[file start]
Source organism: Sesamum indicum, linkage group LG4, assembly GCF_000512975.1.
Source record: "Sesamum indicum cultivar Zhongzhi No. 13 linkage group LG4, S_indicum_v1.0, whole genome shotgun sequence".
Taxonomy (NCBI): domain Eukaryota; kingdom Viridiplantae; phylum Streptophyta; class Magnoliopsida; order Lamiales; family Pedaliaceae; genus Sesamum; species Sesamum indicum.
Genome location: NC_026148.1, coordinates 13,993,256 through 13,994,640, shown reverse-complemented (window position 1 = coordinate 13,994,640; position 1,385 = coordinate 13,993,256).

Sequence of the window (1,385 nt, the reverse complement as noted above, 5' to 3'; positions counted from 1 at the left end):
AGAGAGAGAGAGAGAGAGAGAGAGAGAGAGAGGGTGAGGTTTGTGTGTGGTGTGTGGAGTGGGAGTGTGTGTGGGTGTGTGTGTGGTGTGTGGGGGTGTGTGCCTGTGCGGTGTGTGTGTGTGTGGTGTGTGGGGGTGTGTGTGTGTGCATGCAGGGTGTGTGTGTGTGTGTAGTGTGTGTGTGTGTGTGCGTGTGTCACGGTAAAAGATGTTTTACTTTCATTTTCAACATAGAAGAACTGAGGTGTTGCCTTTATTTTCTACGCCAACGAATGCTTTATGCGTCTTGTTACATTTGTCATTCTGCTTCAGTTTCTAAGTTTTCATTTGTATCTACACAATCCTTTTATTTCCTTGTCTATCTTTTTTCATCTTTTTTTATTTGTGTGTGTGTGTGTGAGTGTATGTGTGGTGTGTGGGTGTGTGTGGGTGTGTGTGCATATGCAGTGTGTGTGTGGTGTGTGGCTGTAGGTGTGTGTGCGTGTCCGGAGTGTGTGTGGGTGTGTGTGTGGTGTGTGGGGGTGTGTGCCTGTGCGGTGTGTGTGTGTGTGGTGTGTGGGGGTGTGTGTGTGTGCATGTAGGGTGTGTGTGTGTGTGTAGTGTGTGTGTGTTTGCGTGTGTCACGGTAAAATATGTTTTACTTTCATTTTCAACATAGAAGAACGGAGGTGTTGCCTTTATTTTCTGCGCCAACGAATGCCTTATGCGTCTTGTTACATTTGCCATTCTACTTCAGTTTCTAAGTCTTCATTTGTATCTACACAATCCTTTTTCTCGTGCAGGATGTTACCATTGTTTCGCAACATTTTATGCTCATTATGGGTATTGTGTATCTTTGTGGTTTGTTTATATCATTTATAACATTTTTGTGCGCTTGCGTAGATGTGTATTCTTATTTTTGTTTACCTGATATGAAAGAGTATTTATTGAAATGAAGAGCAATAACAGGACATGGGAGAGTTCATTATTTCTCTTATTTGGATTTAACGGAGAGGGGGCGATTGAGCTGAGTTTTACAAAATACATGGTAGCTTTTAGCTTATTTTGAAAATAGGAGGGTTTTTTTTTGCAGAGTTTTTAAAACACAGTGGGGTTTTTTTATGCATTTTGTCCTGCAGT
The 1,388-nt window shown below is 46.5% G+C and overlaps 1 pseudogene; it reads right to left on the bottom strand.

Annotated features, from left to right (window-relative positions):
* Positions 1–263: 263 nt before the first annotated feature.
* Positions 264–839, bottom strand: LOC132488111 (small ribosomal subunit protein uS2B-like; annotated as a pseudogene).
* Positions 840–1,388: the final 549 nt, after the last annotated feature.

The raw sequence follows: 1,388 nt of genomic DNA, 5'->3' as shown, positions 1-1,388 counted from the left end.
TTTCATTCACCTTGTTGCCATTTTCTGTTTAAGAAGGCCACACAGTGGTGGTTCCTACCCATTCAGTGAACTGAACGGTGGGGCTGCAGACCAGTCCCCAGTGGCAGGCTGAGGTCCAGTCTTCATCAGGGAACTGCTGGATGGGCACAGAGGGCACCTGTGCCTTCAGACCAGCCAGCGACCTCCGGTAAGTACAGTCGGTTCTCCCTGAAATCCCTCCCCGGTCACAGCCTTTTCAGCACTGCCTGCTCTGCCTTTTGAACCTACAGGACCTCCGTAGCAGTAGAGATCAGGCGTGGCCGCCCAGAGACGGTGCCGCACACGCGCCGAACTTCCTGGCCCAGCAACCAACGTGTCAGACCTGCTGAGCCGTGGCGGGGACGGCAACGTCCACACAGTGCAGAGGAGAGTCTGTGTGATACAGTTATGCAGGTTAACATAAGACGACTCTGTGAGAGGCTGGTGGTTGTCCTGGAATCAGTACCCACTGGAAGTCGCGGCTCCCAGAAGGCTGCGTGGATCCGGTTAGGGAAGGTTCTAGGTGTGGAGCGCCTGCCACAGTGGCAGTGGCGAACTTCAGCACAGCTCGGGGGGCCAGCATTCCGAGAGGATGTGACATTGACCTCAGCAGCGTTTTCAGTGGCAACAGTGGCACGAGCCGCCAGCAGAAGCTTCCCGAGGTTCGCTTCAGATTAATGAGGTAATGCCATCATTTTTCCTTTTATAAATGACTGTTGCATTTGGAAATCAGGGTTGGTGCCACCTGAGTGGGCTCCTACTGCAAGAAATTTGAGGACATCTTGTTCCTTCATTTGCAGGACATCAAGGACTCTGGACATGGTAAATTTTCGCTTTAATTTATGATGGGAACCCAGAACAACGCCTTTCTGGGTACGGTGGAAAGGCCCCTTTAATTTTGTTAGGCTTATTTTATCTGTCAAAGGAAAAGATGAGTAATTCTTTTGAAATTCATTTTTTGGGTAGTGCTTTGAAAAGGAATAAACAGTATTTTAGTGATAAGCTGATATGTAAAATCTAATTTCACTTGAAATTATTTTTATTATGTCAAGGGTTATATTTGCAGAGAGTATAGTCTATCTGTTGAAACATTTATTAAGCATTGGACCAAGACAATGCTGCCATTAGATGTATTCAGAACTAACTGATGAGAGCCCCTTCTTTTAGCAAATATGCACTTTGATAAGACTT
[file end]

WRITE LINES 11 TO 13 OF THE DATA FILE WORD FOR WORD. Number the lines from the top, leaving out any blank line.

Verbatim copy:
* Positions 840–1,388: the final 549 nt, after the last annotated feature.

The raw sequence follows: 1,388 nt of genomic DNA, 5'->3' as shown, positions 1-1,388 counted from the left end.
TTTCATTCACCTTGTTGCCATTTTCTGTTTAAGAAGGCCACACAGTGGTGGTTCCTACCCATTCAGTGAACTGAACGGTGGGGCTGCAGACCAGTCCCCAGTGGCAGGCTGAGGTCCAGTCTTCATCAGGGAACTGCTGGATGGGCACAGAGGGCACCTGTGCCTTCAGACCAGCCAGCGACCTCCGGTAAGTACAGTCGGTTCTCCCTGAAATCCCTCCCCGGTCACAGCCTTTTCAGCACTGCCTGCTCTGCCTTTTGAACCTACAGGACCTCCGTAGCAGTAGAGATCAGGCGTGGCCGCCCAGAGACGGTGCCGCACACGCGCCGAACTTCCTGGCCCAGCAACCAACGTGTCAGACCTGCTGAGCCGTGGCGGGGACGGCAACGTCCACACAGTGCAGAGGAGAGTCTGTGTGATACAGTTATGCAGGTTAACATAAGACGACTCTGTGAGAGGCTGGTGGTTGTCCTGGAATCAGTACCCACTGGAAGTCGCGGCTCCCAGAAGGCTGCGTGGATCCGGTTAGGGAAGGTTCTAGGTGTGGAGCGCCTGCCACAGTGGCAGTGGCGAACTTCAGCACAGCTCGGGGGGCCAGCATTCCGAGAGGATGTGACATTGACCTCAGCAGCGTTTTCAGTGGCAACAGTGGCACGAGCCGCCAGCAGAAGCTTCCCGAGGTTCGCTTCAGATTAATGAGGTAATGCCATCATTTTTCCTTTTATAAATGACTGTTGCATTTGGAAATCAGGGTTGGTGCCACCTGAGTGGGCTCCTACTGCAAGAAATTTGAGGACATCTTGTTCCTTCATTTGCAGGACATCAAGGACTCTGGACATGGTAAATTTTCGCTTTAATTTATGATGGGAACCCAGAACAACGCCTTTCTGGGTACGGTGGAAAGGCCCCTTTAATTTTGTTAGGCTTATTTTATCTGTCAAAGGAAAAGATGAGTAATTCTTTTGAAATTCATTTTTTGGGTAGTGCTTTGAAAAGGAATAAACAGTATTTTAGTGATAAGCTGATATGTAAAATCTAATTTCACTTGAAATTATTTTTATTATGTCAAGGGTTATATTTGCAGAGAGTATAGTCTATCTGTTGAAACATTTATTAAGCATTGGACCAAGACAATGCTGCCATTAGATGTATTCAGAACTAACTGATGAGAGCCCCTTCTTTTAGCAAATATGCACTTTGATAAGACTT